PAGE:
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Self Managed Super Fund (SMSF) Article
Instalment Warrants & SMSFs
By Tony Negline.
This article may be out of date.
2nd April 2008
An Instalment Warrant (IW) is similar to buying something on lay-by. You make a down payment and after a period of time pay the outstanding capital. Like all lay-by arrangements, if the outstanding amount is not paid the original down payment is generally not returned to the putative purchaser.
There is one very important difference between IWs and normal lay-by arrangements. IWs charge interest and other costs on the amount of money outstanding.
Except for some limited exemptions super funds cannot borrow unless the borrowing is non-recourse. That is, if the borrower decides not to pay out the outstanding loan then the product provider cannot get back the loan balance from the purchaser’s other assets.
IW providers use options protect themselves. These are only exercised if the product’s purchaser decides not to pay the outstanding debts. The option enables the product provider to sell the shares so that they receive, at least, the outstanding loan so they do not end up loosing any capital. The cost of this option is often part of the borrowing costs. If the loan is repaid then the investor will get to own their shares outright.
Many SMSFs have used Instalments to purchase ASX listed shares. They have done this for a variety of reasons such as they want to buy shares for an initial lower cost that they believe would appreciate over a period of time.
Whilst an IW is running, the investor still gets all the dividend payments and franking credits which may be very valuable to a super fund.
IW Shareholder Applications enable an investor who already owns shares to place those shares into an IW. The warrant product provider takes the shares into the product and the loan created by the provider results in a cheque being forwarded to the investor. The investor is then free to do whatever they like with the proceeds. In December 2002 the tax office and the APRA decided that Shareholder Applications contravened the super laws.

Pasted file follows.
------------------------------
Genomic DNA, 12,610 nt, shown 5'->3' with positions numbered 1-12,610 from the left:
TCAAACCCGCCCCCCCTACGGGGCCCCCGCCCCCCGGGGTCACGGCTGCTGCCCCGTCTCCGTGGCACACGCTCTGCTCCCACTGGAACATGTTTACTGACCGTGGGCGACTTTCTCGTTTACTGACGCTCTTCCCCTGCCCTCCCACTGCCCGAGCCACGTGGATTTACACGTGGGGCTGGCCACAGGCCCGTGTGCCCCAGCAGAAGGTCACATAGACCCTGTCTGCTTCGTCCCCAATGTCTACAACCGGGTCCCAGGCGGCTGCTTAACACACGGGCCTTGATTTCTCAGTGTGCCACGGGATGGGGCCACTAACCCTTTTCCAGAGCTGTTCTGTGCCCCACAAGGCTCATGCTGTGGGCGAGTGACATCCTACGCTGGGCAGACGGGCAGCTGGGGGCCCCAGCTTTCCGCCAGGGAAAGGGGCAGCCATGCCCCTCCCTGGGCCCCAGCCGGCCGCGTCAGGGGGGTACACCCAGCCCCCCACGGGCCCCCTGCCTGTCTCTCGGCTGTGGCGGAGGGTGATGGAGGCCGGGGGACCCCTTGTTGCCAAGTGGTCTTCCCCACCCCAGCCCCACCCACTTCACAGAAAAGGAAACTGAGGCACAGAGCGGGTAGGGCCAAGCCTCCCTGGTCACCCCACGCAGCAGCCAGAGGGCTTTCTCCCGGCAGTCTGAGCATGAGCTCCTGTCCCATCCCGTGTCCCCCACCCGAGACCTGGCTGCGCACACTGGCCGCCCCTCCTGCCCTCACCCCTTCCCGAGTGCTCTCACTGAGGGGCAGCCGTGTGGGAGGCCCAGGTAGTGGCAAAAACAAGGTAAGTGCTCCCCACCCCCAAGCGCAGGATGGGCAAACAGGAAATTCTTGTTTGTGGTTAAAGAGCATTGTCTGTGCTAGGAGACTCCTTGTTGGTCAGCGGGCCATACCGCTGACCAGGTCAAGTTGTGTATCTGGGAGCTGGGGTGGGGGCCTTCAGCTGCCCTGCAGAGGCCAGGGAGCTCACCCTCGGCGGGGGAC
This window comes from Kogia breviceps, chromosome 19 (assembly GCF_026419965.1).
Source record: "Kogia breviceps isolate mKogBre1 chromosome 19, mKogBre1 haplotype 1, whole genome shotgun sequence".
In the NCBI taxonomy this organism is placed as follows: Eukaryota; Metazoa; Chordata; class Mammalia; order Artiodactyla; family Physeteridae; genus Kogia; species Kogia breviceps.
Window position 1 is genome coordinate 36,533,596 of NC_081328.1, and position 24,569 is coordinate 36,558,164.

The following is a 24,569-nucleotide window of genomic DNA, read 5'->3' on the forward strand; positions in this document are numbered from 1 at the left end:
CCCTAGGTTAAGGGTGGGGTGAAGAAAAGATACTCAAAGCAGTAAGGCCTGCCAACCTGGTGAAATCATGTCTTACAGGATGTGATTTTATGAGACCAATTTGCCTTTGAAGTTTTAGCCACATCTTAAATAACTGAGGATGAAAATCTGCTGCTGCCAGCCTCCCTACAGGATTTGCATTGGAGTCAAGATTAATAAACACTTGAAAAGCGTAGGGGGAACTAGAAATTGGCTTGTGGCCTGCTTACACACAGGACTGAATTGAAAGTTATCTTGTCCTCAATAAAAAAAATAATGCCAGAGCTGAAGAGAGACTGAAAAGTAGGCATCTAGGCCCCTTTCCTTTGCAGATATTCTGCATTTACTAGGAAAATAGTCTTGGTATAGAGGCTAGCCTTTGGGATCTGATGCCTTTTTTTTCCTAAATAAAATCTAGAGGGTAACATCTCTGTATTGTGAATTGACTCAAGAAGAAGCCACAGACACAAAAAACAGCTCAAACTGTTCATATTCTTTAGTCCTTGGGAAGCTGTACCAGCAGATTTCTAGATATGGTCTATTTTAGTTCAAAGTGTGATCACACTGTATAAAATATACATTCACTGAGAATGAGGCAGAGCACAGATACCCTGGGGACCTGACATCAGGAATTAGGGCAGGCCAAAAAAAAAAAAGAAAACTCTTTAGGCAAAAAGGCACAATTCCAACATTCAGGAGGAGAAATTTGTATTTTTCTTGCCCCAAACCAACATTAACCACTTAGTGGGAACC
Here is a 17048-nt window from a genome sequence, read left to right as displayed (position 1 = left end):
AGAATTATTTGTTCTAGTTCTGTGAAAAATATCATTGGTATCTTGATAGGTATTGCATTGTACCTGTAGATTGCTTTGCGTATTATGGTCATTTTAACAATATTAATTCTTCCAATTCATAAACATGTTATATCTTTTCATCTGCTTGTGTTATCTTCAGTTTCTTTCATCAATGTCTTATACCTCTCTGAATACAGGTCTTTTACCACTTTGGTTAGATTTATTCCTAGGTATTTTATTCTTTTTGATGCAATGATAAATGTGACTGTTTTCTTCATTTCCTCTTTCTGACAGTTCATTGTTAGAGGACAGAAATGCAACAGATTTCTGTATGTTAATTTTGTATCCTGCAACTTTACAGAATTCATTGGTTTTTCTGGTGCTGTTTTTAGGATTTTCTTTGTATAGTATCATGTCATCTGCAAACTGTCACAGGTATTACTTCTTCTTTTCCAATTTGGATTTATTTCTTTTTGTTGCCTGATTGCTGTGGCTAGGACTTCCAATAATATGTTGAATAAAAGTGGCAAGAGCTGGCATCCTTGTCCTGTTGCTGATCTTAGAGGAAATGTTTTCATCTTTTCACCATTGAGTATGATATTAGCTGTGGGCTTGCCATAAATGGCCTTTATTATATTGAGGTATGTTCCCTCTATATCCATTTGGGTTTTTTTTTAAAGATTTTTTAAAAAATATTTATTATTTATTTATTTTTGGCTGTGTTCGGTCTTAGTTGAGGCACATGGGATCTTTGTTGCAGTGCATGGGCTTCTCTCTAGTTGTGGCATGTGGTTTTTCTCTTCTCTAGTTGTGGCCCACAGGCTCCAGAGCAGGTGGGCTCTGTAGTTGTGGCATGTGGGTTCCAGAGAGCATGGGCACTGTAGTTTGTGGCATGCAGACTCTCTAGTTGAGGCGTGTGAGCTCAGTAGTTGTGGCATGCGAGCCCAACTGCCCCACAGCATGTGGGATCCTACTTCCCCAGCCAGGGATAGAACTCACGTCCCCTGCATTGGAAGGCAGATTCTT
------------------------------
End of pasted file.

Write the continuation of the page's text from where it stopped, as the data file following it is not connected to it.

For example suppose you own shares in XYZ company which is currently trading at $10. An IW provider has a five year Instalment over this share which can be purchase for $5.20 capital. If you purchased this with your current shareholding the provider would send you $4.80. At some point this loan would have to be repaid.
One innovation only a few years old is called Self Funding Installments. This product structure takes the annual dividends and uses them to automatically pay the annual interest expense. Any money left is then used to repay some of the capital borrowed. The beauty of this product is that it dramatically simplifies the administration and cash flow impacts of IWs for the investor. Unfortunately it doesn't reduce the bookkeeping requirements.
Recent super law amendments have made it clear that super funds can invest in IWs (Sec 64A of the SIS Act) and it would appear that many people are using these new rules not only for ASX listed shares but in ways not necessarily intended. For example, antique cars and coin collections. Unlicensed accountants should think carefully about recommending IWs to their clients.
On 4 April the ATO released some very important documents about Instalments (http://www.atcbiz.com.au/r.php?r=ny0ug9j). It’s fair to say that there are many issues about IWs which are causing the ATO concern. In particular it said that it doesn’t like non-commercial interest rates (ie non-arm’s length) being charged. It is also alarmed about the capitalization of interest and the use of personal guarantees secured beyond the charge over the asset purchased using assets of SMSF members.
Anyone contemplating these types of transactions will need to make sure that they establish their Security Trust appropriately and have clear documentation in place especially the loan agreement (which needs to contain provisions for what happens in the event of default).It is reasonable to expect that at some stage the government may remove access to this opportunity.
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